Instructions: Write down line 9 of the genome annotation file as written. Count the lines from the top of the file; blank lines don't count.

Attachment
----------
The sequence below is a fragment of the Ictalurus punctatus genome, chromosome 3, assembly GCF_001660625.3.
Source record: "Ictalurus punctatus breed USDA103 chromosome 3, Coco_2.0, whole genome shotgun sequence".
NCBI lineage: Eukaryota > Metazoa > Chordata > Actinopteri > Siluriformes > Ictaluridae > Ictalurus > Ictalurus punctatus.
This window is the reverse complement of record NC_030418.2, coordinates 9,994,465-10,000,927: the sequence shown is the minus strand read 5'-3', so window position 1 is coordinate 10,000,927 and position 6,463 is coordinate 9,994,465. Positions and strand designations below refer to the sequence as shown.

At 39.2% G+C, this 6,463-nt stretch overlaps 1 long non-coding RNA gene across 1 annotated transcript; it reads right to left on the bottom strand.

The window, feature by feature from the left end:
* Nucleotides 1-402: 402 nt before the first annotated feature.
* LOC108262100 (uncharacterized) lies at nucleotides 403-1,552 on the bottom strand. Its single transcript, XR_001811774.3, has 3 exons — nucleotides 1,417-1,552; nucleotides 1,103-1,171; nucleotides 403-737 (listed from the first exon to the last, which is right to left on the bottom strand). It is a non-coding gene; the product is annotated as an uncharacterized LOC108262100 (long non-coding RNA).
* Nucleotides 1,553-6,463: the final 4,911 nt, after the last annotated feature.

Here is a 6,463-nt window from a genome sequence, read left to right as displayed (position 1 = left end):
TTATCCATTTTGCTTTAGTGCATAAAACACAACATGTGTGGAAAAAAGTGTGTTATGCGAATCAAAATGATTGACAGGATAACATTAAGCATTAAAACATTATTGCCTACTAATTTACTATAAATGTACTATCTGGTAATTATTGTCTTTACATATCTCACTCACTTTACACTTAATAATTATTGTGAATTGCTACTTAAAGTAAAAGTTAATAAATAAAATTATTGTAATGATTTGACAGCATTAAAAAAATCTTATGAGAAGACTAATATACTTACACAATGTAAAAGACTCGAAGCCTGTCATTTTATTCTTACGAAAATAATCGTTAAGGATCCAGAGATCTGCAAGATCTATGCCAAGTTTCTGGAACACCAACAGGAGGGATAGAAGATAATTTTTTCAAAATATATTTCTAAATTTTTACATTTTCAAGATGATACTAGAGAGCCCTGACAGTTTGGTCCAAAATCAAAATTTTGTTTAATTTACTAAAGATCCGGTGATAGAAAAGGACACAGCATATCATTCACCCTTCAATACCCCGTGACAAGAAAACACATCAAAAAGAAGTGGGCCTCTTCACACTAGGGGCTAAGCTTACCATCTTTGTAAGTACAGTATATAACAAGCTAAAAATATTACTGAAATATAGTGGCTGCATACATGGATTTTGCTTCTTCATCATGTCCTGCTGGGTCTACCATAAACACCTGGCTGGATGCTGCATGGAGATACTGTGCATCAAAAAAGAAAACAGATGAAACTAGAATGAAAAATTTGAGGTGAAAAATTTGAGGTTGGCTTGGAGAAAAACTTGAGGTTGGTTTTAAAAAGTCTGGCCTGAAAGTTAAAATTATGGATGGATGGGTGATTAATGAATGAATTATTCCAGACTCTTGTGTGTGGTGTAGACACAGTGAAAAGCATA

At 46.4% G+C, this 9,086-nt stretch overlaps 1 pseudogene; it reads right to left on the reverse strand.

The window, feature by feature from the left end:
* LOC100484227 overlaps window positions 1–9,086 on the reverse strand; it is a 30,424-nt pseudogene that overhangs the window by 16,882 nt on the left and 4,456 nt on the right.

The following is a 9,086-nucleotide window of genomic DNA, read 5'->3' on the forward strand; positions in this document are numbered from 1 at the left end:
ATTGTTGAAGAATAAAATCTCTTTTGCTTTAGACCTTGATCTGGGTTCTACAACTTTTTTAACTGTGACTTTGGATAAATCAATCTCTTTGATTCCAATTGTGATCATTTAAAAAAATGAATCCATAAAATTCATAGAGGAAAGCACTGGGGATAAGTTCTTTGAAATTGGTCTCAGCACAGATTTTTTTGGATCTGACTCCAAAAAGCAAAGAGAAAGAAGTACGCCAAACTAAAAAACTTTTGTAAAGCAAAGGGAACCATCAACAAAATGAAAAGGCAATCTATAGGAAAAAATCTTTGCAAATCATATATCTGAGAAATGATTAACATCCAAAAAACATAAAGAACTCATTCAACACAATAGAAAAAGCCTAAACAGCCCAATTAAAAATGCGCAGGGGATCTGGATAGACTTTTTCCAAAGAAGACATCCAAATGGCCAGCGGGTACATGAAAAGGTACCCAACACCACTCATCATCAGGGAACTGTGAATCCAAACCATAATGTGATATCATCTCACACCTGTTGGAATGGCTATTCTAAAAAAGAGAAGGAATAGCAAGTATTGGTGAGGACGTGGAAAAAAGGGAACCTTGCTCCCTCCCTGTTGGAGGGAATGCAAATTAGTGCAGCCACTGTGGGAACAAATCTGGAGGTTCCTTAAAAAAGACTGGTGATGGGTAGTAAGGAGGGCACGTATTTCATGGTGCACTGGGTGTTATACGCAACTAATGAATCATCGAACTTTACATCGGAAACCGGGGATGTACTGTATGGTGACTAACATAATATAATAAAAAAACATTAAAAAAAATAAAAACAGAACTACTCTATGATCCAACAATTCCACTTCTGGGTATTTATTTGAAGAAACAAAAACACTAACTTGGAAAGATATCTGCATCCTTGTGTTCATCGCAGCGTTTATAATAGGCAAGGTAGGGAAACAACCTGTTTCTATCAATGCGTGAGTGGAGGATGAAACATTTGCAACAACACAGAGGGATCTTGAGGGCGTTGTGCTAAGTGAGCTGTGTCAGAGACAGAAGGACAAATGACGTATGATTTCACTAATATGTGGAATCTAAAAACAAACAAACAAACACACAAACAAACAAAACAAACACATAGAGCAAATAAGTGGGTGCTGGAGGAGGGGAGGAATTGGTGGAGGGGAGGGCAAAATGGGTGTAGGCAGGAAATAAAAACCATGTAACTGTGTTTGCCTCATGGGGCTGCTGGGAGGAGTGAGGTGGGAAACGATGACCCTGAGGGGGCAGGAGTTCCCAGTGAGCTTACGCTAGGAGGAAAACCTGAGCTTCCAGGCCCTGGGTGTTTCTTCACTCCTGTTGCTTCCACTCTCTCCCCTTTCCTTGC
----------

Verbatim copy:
* Nucleotides 1,553-6,463: the final 4,911 nt, after the last annotated feature.